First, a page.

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Business deals

Coincheck acquisition a gamble for Monex

But so far, markets like online brokerage's bet on cryptocurrency

Monex Group plans to spend several billion yen to buy cryptocurrency exchange Coincheck, which was hit by a high-profile digital money theft in January.

TOKYO -- News that Japanese online brokerage Monex Group is considering taking over cryptocurrency exchange Coincheck cheered investors, as it represented a bold push into a new business area. But the move would carry considerable risks with unknown consequences.

Reports of Monex's interest in Coincheck sent its shares limit-up Tuesday afternoon, rising 80 yen from Monday's close to finish the day at 424 yen. The stock fell sharply on profit-taking on Wednesday morning but ended the day up 5.18% at 446 yen, after posting the year's intraday high of 449 yen.

Coincheck had been looking for external support since the Financial Services Agency told it to overhaul its management system following a heist of the cryptocurrency NEM in January. Many Coincheck customers had shifted their money to other exchanges following the theft.

Investors were pleased by Tuesday's news for two reasons.

First, operating a cryptocurrency exchange can be very profitable. Some 58 billion yen ($544 million) in NEM tokens was taken from the digital wallets of Coincheck customers on Jan. 26 in the largest cryptocurrency heist ever. In March, the company said it would refund about 46 billion yen to the roughly 260,000 holders of NEM using its own funds, showing just how much money it had amassed. 

Coincheck seems to have accumulated most of the currency for the refund during the cryptocurrency "bubble" that had emerged since the spring of 2017.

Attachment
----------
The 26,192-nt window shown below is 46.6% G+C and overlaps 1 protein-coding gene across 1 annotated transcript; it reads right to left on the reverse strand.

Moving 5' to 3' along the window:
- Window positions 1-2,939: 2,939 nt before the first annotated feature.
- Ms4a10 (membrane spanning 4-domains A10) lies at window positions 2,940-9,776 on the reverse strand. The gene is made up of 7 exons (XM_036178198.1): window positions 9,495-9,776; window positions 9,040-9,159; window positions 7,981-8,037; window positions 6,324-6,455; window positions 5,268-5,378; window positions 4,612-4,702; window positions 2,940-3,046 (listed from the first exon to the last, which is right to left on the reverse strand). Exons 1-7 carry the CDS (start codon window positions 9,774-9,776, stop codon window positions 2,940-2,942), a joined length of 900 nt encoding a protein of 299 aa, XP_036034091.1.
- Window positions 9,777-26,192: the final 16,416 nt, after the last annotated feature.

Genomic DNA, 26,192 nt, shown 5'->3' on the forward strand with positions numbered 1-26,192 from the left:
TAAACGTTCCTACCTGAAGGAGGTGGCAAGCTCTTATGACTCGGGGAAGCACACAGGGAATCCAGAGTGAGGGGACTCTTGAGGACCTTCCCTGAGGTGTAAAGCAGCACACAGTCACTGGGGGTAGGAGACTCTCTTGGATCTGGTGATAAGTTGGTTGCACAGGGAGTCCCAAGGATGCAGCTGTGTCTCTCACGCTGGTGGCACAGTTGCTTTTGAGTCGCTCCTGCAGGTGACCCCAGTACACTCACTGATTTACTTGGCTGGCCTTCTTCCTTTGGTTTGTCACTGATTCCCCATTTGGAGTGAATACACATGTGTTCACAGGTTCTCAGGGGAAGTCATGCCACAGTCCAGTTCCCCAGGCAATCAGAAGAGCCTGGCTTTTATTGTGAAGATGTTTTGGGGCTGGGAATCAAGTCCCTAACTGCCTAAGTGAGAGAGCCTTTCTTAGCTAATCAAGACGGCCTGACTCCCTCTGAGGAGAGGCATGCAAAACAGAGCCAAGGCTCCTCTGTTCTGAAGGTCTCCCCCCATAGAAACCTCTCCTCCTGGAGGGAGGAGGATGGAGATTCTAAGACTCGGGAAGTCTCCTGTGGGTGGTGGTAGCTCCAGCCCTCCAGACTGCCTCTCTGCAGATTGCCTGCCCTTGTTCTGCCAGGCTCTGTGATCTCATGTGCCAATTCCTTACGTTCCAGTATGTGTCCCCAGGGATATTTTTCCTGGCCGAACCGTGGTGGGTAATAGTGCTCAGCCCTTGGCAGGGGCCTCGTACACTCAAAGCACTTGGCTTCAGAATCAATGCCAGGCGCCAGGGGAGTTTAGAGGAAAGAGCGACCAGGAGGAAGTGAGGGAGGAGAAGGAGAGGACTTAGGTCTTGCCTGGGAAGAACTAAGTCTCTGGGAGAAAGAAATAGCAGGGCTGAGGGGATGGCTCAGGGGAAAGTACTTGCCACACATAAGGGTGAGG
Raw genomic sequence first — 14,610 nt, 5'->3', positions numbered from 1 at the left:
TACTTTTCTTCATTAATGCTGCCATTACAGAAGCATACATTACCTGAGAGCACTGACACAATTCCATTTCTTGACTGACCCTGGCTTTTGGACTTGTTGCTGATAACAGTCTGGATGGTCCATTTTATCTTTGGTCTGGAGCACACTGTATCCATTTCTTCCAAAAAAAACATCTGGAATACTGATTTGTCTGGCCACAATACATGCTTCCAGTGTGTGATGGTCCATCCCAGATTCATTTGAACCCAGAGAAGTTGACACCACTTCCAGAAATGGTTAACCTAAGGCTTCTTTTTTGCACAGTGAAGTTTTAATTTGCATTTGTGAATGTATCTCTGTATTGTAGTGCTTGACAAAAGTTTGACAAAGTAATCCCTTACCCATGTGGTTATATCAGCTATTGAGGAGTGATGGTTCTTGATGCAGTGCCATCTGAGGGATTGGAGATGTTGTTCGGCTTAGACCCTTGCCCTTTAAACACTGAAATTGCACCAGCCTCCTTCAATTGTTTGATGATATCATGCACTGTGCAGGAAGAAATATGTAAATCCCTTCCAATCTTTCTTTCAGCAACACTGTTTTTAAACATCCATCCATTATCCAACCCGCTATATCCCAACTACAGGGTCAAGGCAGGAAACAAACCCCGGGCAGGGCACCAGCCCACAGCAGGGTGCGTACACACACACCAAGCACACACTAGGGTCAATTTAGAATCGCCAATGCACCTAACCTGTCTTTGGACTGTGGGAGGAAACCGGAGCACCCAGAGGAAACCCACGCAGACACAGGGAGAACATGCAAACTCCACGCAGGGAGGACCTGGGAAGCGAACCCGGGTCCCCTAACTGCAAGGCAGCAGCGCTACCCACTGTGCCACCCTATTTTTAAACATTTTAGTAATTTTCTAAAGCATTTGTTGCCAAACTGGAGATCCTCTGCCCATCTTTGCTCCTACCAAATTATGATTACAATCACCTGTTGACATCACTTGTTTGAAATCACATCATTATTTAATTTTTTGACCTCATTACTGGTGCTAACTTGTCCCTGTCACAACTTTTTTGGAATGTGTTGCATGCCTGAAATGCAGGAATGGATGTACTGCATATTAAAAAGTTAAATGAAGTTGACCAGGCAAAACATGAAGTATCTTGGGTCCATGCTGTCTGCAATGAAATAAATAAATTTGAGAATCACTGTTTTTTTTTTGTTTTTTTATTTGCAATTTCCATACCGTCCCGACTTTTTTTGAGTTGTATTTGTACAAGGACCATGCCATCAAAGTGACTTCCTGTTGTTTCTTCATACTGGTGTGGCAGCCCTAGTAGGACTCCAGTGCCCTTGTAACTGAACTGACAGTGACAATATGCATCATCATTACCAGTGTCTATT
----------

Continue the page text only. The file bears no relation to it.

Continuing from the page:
While the boom has since subsided, the blockchain technology used in cryptocurrency is considered to have much promise. For investors, the estimated acquisition price of several billion yen for Coincheck was deemed to "undervalue" the exchange.

Second, Monex aims to use the Coincheck acquisition to escape from its own difficult business situation. Founded in 1999, Monex was an early pioneer among online brokerages. After nearly 20 years, however, it now trails far behind rivals in terms of profitability.

Japanese online brokerages have different areas of specialization. SBI Securities and Rakuten Securities have locked in retail investors with ultralow commissions. Matsui Securities' strength lies in margin trading. Kabu.com Securities has partnered with one of Japan's megabanks, Mitsubishi UFJ Financial Group.

Monex, on the other hand, has fallen behind, despite efforts to expand business overseas.

In October, Oki Matsumoto, president and CEO of Monex Group, became president of its brokerage unit, assuming the post he quit two years earlier to become chairman. He decided to spearhead the incorporation of blockchain technology and other rapid changes facing financial institutions.

Monex's focus on the area was demonstrated by its establishment of a cryptocurrency laboratory in January. By acquiring Coincheck, Monex aims to better compete with SBI Holdings, which is strengthening its position in blockchain technology.

But it could take time for the acquisition to bear fruit. Many financial institutions and tech companies with a strong interest in the cryptocurrency business surfaced as potential bidders for Coincheck. Yet many had second thoughts after weighing the risks of lax security and the difficulty of providing adequate support to clients, should cryptocurrency prices collapse.

"You never know what might happen," said an executive with another major online brokerage.

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